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What am I so angry about? Is it the rise in student fees, or the fact that Lord Browne says he wants to put students in charge?

October 17, 2010

Why am I so angry about the notion that students should pay for higher education? I’ve got my degree, awarded in the days when fees were covered and maintenance grants awarded. And I’m a university lecturer, so shouldn’t I be delighted that student debt and the income it secures for my institution can only make my own position all the more secure?

Alright, so I’m a dyed in the wool, card carrying member of the looney-left, which means my default position on this sort of thing is to feel outrage. After all the slogan, ‘Knowledge is power’, has been a long standing article of faith for the Left. It was carried on the masthead of old Chartist newspaper, The Poor Man’s Guardian, and it underpinned adult and worker education programmes in the last century.

But I stopped believing a few years ago that education was necessarily the way to fundamental and irreversible social change. This was around the time I was confronted with the fact that although New Labour were putting more young people through higher education than previous generations would have ever thought possible, the gap between rich and poor was still getting bigger, while social mobility was grinding to an ignominious halt.

If more education doesn’t necessarily equal social change then what does it matter to socialists if working class kids are put off higher education by the burden of debt?  Wouldn’t that be a good thing? I’ve entertained the notion previously on this blog that working class kids should boycott university because of the intellectually vacuous courses offered to them, the debt they incur and evidence which points to their exclusion from the top jobs.

I’ve also flirted with the notion that the much lauded economic benefit of producing more and more graduates is greatly exaggerated. In which case, who cares if Browne and the ConDems make a balls of HE? So what if students neglect their studies in favour of part-time jobs to lessen their debt? So what if fees encourage young adults to prolong their dependence on parents, rather than becoming the free, entrepreneurial spirits the government hopes for? So what if students act like customers, exercise their consumer’s prerogative and chose perceived easy options rather than the academically rigourous? What’s the worst that can happen?

But on the other hand, what if Blair was right all along when he said that education is our best economic policy? If that really is the case then all Lord Browne’s review signals is the unabated malady at the fetid heart of British politics — how to manage decline. The hike in fees looks like an admission that the UK is so bolloxed that it can’t even muster the wherewithal to adequately educate its young to make it a serious competitor in the global market. Its future is one of mid-table mediocrity; a feeder club to the serious challengers to the Premiership crown. It’ll be left with a leadership of witless, lacklustre toffs, scared shitless of the uneducated, underclass it created.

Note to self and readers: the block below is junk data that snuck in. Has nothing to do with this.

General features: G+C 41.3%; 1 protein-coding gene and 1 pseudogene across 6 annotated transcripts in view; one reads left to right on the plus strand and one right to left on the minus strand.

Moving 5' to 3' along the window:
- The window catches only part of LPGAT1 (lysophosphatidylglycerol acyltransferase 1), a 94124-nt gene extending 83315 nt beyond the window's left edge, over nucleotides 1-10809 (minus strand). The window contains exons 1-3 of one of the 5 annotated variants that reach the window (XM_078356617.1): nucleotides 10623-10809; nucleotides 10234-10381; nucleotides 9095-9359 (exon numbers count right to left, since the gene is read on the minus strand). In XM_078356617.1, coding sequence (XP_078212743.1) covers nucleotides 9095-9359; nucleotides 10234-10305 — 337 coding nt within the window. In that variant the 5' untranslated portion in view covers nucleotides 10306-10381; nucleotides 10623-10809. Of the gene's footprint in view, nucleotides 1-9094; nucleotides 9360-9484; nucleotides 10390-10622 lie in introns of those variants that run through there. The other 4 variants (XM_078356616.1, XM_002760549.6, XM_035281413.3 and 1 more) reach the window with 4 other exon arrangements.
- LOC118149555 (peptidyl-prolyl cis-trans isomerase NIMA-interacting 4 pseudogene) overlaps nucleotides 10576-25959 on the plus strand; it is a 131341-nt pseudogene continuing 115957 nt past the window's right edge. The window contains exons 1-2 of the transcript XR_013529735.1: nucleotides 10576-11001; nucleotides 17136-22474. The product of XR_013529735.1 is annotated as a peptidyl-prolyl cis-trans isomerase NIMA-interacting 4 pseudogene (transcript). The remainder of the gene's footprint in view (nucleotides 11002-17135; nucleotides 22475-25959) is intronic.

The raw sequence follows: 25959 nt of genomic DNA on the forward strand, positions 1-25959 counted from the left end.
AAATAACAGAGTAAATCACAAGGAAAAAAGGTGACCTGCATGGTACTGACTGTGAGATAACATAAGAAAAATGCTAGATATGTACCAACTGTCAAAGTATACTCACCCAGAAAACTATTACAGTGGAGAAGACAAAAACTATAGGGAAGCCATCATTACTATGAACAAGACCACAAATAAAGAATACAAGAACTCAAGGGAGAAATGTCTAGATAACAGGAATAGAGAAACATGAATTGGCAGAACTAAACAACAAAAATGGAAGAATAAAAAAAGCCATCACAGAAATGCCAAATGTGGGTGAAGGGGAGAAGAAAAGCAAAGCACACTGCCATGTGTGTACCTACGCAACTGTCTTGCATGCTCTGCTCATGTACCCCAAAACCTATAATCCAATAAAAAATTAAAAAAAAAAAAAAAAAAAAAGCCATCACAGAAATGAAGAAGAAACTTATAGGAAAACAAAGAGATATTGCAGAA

Or just maybe the future isn’t so apocalyptic: what if this is an opportunity to get rid of the Gradgrindian influence of the state in HE, with its stultifying audit culture that lays the dead hand of bureaucracy on every initiative that might actually enliven teaching and learning. Maybe the arts and humanities will be freed to emulated groovy West Coast capitalism, with seminar rooms full of space hoppers and bean bags, carpets replaced with astroturf, and ginseng tea rising from fountains in the corridor. Nah, can’t see it myself.

My gut instinct is that the Browne review is just another stupid, ill-thought out response to crisis. But what’s new? It comes in a long and undistinguished line of stupid, ill-thought out responses to crisis. And so, I suspect that under the circumstances we’ll all do that most British of things and muddle by, make do and mend. In my experience, most institutions and organisations work despite the gross idiocy and incompetence of their leaderships, relying on their workers to somehow compensate for the shortcomings in policy and management.

But what really pisses me off about the Browne review is the notion that offering students the gift of consumer sovereignty will somehow improve the quality of higher education. As Browne told Channel 4 News

‘Under these plans, universities can start to vary what they charge but it will be up to students whether they choose the university. The money will follow the student who will follow the quality. The student is no longer taken for granted, the student is in charge.’

Dear God, even if it were possible, why would you want to put students in charge of their education. I know that asserting the authority of teachers and lecturers isn’t very cool these days but it is undeniable that lecturers know better than their students. We might like to believe that the customer is always right but students can’t be. Students by definition should be seeking enlightenment, so to stand the student/lecturer relationship on its head is to disregard expertise, knowledge and learning, and replace it with the unending quest for the Holy Grail of value for money. (I’ve argued this point before.)

In any case, is student empowerment and quality really the rationale behind Browne? Is the financial crisis just the subtext or the catalyst that makes it possible to improve the student experience and raise standards? If so, it’s the first time in my experience that there has been any proposals and a debate about education that didn’t make students and their education entirely subservient to political and economic imperatives. In which case Browne should be welcomed and we should all reflect on how silly we’ve been for decades, not realising that education (and every other service) can be improved by making people pay for it. Why, I shudder with anticipation for the day I can pay to send the two wee Rabs to school, for I will do so happy in the knowledge that the Dunkin Donuts Primary School around the corner is superior to the state funded institution it replaced. Fuck it, let’s marketise religion, I’ll pay top dollar for a piece of Heavenly real estate.